Though the Pony Express is synonymous with the Old West today, it was only in service from April 1860 to October 1861.
The Pony Express is one of the hallmarks of the Wild West, but the mail delivery service was actually only around for 18 months, from April 1860 to October 1861.
Created to deliver news and correspondence from the East Coast to the West Coast, the Pony Express consisted of 400 horses, 80 riders, and nearly 200 relay stations scattered every 10 to 15 miles across the American Frontier. Mail that previously took 24 days at best to travel across the country now arrived in just 10.
But the service had its drawbacks, too. It was costly — and dangerous. So when a telegraph line was completed connecting Missouri and California in October 1861, the Pony Express shut down for good.
Though ultimately short-lived, this horse-powered mail delivery service nevertheless remains an iconic part of America’s past.
The Origins Of The Pony Express
In 1848, a carpenter named James Wilson Marshall came across flecks of gold while building a sawmill for his employer, John Sutter, near Coloma, California. The discovery sparked the California Gold Rush, which saw some 300,000 hopeful prospectors race to the territory to seek their fortunes.
Two years later, California officially became part of the United States. Meanwhile, travelers on the Oregon Trail were settling in surrounding western territories, and Mormon pioneers had made a home for themselves in Salt Lake City. The population of the American West was booming — but there was still no easy way to communicate with the East Coast.
Railroads from major eastern cities only stretched as far as the Mississippi River. The fastest way for mail or news to travel between the coasts was by ship. The Pacific Mail Steamship Company carried letters from New York to Panama, where either a train or horseback riders transported the correspondence across the isthmus. There, a second ship would take the mail from Panama to San Francisco.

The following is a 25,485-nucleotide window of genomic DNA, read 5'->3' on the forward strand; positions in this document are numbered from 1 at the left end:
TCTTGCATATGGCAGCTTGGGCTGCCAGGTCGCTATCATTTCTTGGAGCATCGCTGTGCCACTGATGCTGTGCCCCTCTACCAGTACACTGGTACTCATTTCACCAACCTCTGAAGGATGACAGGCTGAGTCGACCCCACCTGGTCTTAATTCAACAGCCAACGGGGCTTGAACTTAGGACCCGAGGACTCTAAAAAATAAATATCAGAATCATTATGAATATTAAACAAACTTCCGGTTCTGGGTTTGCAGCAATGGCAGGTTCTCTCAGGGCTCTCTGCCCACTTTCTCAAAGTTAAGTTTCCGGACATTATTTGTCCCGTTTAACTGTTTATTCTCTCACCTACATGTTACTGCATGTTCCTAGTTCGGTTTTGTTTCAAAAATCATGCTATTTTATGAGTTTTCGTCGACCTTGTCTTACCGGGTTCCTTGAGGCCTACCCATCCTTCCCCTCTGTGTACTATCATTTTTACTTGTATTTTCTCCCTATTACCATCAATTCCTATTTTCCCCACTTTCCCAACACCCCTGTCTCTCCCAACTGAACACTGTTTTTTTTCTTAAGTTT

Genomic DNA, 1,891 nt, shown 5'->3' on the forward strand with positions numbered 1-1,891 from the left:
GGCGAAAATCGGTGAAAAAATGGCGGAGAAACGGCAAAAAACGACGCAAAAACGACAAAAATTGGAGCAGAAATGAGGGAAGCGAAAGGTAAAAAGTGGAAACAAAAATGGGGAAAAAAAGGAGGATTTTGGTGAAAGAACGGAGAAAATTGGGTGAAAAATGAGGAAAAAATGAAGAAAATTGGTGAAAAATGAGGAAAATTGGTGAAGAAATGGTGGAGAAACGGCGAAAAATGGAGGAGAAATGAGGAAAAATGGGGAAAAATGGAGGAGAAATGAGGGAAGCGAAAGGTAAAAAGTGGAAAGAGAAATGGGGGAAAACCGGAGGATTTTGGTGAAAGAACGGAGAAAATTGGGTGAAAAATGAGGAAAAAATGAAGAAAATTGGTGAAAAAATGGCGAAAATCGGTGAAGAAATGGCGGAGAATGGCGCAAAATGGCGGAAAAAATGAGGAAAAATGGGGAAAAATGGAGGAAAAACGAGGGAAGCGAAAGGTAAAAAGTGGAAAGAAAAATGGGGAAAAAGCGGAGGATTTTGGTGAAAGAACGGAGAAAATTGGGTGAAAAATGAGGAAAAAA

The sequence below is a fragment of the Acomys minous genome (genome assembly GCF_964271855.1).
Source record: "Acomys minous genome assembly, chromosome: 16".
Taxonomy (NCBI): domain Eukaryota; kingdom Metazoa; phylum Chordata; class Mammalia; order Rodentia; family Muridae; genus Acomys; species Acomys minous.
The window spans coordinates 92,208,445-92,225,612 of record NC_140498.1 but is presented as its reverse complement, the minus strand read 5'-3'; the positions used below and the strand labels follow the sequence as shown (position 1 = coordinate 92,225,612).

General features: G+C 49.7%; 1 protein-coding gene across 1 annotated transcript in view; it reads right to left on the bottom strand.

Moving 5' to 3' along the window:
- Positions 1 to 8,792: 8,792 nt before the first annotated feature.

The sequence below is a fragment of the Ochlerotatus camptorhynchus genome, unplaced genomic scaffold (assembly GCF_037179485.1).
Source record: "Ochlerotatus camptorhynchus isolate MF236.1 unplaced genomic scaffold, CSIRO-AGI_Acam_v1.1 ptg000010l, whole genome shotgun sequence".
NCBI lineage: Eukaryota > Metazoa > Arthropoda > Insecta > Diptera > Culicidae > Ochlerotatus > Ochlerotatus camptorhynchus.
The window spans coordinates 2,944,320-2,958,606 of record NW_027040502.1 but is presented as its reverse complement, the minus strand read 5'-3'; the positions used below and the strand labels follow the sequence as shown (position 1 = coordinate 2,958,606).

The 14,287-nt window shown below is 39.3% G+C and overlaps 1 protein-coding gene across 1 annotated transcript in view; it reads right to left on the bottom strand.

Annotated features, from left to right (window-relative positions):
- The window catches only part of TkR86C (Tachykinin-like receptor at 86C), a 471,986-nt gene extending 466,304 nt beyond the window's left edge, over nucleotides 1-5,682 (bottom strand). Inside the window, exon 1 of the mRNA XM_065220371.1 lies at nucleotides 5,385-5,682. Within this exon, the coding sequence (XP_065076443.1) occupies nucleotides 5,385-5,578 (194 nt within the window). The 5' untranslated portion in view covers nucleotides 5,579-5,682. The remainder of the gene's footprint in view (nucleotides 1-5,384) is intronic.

This long journey lasted three weeks in the best of times — but it often took much longer. In fact, people living in Los Angeles in 1850 didn’t learn about California statehood until six weeks after the state had entered the Union.
With the population of the West continuing to balloon, government officials knew they needed to find a way to deliver mail across the country more quickly. In 1857, the Overland Mail Company formed and advertised 24-day delivery via stagecoach. But this still wasn’t fast enough.
In late 1859, California Senator William M. Gwin met William Russell, a stage express company owner. The two men discussed creating a 2,000-mile route over which riders would race to deliver mail from St. Joseph, Missouri, to Sacramento, California. In theory, they would travel more than twice as fast as the Overland Mail Company.
Russell and his two partners, William Waddell and Alexander Majors, jumped at the opportunity — and the Pony Express was born.
Creating The Pony Express Trail
While the idea behind the Pony Express was simple, its execution was not. Alexander Majors was tasked with building nearly 200 stations in desolate areas across the country, hiring stock keepers, purchasing more than 400 horses, and enlisting about 80 men to carry the letters.
He had just two months to make it happen.
Majors and his associates first laid out the logistics of the Pony Express Trail: Riders would travel as fast as they could, switching out horses at the stations placed every 10 to 15 miles along the route. Every 75 to 100 miles, a new rider would take over.
Because weight was such an important factor in timely mail delivery, the men wanted their employees to be young – sometimes under the age of 18 — and small, between 100 and 125 pounds. That’s about the size of a modern jockey.
According to the National Park Service, Russell, Waddell, and Majors posted an ad in the Sacramento Union on March 19, 1860 in search of riders. It read:
The undersigned wishes to hire ten or a dozen men, familiar with the management of horses, as hostlers, or riders on the Overland Express Route via Salt Lake City. Wages $50 per month and found.